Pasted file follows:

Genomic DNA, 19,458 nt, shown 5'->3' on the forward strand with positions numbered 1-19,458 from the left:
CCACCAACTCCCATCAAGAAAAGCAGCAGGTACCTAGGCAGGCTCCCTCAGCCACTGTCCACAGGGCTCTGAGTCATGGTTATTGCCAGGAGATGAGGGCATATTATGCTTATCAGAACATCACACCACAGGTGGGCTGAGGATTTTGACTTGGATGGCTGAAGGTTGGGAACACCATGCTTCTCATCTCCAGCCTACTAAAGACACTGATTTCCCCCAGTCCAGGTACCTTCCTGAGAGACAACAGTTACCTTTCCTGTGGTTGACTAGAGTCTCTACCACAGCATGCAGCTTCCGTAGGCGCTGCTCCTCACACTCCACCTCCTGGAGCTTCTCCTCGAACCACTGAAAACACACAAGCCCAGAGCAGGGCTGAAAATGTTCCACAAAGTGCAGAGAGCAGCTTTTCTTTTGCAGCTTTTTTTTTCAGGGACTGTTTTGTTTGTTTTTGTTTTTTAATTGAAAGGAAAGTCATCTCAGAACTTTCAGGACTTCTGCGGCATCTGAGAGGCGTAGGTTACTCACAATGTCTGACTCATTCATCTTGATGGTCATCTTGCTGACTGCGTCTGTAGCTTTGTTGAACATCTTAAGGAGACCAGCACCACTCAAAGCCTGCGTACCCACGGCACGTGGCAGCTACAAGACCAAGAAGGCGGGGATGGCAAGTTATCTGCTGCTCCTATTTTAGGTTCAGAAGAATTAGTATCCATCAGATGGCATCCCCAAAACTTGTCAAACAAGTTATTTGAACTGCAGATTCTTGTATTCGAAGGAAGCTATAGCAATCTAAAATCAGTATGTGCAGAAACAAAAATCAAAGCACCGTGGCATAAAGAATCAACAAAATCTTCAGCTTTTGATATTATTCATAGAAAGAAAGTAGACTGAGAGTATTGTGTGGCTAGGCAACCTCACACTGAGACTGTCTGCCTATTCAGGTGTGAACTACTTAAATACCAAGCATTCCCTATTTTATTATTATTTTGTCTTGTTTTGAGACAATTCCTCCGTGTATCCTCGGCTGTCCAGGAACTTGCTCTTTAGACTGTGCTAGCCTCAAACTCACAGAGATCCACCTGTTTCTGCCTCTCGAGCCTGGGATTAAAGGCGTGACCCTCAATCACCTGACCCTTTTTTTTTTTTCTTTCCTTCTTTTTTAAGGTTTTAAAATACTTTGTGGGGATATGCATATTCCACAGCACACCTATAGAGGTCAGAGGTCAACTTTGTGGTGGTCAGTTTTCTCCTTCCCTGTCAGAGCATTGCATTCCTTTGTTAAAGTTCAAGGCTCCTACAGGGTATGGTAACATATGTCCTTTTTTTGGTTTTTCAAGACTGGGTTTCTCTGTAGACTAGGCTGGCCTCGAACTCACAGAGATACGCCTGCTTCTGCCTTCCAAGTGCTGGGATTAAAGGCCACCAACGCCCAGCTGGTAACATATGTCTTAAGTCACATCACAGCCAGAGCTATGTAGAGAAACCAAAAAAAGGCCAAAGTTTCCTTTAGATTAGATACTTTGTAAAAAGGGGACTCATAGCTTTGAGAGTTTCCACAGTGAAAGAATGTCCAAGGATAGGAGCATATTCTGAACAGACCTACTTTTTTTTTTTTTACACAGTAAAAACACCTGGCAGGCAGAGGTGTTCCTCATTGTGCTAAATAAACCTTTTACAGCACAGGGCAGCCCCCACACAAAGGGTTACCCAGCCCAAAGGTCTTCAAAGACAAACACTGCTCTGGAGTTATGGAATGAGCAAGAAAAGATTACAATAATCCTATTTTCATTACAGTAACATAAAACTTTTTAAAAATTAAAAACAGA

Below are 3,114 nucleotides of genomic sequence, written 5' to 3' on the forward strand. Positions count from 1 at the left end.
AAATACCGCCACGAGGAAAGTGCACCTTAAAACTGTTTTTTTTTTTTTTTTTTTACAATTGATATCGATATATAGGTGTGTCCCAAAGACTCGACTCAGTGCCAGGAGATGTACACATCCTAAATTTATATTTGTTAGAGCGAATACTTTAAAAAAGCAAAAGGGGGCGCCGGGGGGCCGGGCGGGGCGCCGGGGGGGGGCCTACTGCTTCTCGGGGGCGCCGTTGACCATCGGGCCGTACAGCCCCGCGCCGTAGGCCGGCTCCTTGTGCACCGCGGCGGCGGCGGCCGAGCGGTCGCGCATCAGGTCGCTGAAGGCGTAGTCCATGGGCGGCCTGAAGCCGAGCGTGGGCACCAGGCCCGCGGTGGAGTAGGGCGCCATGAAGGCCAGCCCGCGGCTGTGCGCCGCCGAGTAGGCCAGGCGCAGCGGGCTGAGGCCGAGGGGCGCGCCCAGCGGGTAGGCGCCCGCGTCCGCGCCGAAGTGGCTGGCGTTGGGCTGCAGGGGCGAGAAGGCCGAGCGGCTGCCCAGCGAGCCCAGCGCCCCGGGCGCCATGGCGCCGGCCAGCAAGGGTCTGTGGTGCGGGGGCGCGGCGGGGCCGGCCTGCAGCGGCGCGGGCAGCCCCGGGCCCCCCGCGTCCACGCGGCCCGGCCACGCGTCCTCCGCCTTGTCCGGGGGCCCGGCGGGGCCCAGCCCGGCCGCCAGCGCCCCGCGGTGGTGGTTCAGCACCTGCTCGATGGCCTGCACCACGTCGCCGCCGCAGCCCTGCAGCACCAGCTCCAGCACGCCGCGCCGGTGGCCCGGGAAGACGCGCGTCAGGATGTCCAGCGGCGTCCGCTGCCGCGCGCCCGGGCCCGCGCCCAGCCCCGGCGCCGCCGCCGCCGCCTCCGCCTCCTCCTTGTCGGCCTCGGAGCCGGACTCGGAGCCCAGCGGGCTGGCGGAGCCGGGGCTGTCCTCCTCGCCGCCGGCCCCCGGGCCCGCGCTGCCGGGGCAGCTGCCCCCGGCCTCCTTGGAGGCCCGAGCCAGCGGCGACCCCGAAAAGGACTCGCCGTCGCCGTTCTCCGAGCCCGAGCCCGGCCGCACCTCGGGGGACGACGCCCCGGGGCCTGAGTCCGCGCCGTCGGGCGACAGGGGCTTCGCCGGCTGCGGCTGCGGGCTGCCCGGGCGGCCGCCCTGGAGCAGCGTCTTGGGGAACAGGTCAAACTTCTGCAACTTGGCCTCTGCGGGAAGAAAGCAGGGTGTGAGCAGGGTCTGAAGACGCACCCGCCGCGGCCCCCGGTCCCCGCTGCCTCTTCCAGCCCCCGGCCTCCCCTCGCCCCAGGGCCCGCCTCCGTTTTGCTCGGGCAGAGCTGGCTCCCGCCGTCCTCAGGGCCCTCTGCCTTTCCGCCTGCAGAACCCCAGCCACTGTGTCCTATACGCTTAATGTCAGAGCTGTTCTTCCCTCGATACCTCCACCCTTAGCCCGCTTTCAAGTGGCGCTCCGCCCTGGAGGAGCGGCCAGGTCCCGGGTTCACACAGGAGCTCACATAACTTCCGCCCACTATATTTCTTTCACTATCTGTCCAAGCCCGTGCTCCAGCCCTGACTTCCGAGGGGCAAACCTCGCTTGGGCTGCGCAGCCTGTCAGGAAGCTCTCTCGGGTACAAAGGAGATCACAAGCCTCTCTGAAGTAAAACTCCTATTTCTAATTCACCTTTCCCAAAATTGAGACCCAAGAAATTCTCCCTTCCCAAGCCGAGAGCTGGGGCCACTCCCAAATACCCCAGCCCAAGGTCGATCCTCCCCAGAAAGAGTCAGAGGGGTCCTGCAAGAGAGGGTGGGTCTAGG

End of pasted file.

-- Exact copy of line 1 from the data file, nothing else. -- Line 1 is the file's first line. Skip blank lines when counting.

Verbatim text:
Genomic DNA, 19,458 nt, shown 5'->3' on the forward strand with positions numbered 1-19,458 from the left: